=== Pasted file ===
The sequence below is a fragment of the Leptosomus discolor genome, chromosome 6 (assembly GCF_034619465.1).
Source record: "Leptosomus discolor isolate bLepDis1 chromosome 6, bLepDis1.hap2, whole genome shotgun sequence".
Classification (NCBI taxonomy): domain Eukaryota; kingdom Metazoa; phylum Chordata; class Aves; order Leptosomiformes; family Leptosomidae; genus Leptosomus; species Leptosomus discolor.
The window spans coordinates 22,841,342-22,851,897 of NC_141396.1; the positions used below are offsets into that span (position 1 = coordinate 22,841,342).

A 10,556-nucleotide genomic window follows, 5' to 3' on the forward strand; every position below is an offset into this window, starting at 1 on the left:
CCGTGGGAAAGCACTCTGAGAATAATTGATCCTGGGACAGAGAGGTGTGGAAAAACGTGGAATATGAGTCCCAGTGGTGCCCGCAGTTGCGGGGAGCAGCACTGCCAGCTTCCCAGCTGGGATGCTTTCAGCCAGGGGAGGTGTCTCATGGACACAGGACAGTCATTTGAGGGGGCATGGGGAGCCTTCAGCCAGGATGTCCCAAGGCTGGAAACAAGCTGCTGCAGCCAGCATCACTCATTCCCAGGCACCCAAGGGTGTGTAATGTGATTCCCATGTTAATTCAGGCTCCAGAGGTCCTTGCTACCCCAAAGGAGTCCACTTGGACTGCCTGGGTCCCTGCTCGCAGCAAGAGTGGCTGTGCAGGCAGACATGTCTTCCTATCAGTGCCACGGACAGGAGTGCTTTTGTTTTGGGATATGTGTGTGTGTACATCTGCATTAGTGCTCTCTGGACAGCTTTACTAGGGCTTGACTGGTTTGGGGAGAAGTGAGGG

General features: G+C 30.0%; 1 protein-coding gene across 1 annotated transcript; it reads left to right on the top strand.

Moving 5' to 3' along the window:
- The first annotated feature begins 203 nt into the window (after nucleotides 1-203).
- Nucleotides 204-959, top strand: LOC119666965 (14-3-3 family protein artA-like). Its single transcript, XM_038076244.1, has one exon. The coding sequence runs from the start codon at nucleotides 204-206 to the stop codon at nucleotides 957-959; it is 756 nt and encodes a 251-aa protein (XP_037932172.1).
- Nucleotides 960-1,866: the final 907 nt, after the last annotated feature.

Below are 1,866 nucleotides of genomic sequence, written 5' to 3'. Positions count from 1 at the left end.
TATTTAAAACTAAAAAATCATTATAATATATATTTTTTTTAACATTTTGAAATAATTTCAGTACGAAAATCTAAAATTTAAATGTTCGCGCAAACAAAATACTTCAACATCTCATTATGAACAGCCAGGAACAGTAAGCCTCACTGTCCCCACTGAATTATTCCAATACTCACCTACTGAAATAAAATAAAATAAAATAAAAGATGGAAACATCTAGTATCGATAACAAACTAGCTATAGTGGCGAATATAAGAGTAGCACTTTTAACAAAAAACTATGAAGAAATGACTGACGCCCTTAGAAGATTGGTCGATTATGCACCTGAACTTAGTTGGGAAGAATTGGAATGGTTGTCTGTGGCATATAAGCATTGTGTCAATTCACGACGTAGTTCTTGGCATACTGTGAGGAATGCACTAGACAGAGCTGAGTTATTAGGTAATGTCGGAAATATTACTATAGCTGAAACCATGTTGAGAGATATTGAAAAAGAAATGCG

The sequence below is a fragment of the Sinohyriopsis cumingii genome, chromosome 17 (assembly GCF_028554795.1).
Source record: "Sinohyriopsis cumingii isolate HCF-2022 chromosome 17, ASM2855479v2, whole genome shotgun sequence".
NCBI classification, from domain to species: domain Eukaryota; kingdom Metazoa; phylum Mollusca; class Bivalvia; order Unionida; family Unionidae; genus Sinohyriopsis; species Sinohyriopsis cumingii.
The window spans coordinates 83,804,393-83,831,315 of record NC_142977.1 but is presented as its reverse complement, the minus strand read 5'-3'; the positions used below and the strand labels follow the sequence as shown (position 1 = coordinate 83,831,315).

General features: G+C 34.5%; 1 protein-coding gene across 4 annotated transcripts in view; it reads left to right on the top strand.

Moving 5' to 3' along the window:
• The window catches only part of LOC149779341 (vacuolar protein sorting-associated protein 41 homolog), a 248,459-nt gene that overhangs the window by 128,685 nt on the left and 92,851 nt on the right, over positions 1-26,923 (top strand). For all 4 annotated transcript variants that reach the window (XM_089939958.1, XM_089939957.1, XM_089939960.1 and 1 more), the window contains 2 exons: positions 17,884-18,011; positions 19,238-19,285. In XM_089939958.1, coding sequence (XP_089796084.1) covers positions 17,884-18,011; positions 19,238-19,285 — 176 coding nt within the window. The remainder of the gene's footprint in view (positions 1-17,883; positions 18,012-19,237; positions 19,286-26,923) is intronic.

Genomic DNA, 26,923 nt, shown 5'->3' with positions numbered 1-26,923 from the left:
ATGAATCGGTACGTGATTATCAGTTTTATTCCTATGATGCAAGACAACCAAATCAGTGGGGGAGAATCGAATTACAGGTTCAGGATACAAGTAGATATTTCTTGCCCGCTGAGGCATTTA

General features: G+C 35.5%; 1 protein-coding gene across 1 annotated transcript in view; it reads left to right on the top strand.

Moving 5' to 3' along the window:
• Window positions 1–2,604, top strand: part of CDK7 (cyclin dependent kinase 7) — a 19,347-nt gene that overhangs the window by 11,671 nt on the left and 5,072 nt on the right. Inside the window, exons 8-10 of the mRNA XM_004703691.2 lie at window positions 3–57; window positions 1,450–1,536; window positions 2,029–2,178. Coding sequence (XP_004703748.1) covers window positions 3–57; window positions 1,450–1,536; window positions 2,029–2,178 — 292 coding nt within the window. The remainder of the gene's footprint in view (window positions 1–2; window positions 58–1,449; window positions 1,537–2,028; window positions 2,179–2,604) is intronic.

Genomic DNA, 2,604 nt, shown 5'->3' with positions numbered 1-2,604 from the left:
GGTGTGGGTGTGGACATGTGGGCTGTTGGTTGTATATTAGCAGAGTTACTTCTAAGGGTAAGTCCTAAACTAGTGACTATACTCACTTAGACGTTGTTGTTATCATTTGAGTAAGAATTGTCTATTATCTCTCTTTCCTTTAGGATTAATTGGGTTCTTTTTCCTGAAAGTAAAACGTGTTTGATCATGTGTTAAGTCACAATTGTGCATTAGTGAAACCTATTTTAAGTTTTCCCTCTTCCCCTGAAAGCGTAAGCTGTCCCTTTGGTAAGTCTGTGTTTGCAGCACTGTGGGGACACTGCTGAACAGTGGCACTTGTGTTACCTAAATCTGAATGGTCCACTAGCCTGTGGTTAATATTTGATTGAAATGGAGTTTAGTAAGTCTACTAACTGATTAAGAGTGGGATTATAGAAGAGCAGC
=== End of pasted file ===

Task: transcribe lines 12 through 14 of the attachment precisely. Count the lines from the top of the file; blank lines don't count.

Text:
Below are 1,866 nucleotides of genomic sequence, written 5' to 3'. Positions count from 1 at the left end.
TATTTAAAACTAAAAAATCATTATAATATATATTTTTTTTAACATTTTGAAATAATTTCAGTACGAAAATCTAAAATTTAAATGTTCGCGCAAACAAAATACTTCAACATCTCATTATGAACAGCCAGGAACAGTAAGCCTCACTGTCCCCACTGAATTATTCCAATACTCACCTACTGAAATAAAATAAAATAAAATAAAAGATGGAAACATCTAGTATCGATAACAAACTAGCTATAGTGGCGAATATAAGAGTAGCACTTTTAACAAAAAACTATGAAGAAATGACTGACGCCCTTAGAAGATTGGTCGATTATGCACCTGAACTTAGTTGGGAAGAATTGGAATGGTTGTCTGTGGCATATAAGCATTGTGTCAATTCACGACGTAGTTCTTGGCATACTGTGAGGAATGCACTAGACAGAGCTGAGTTATTAGGTAATGTCGGAAATATTACTATAGCTGAAACCATGTTGAGAGATATTGAAAAAGAAATGCG

The sequence below is a fragment of the Sinohyriopsis cumingii genome, chromosome 17 (assembly GCF_028554795.1).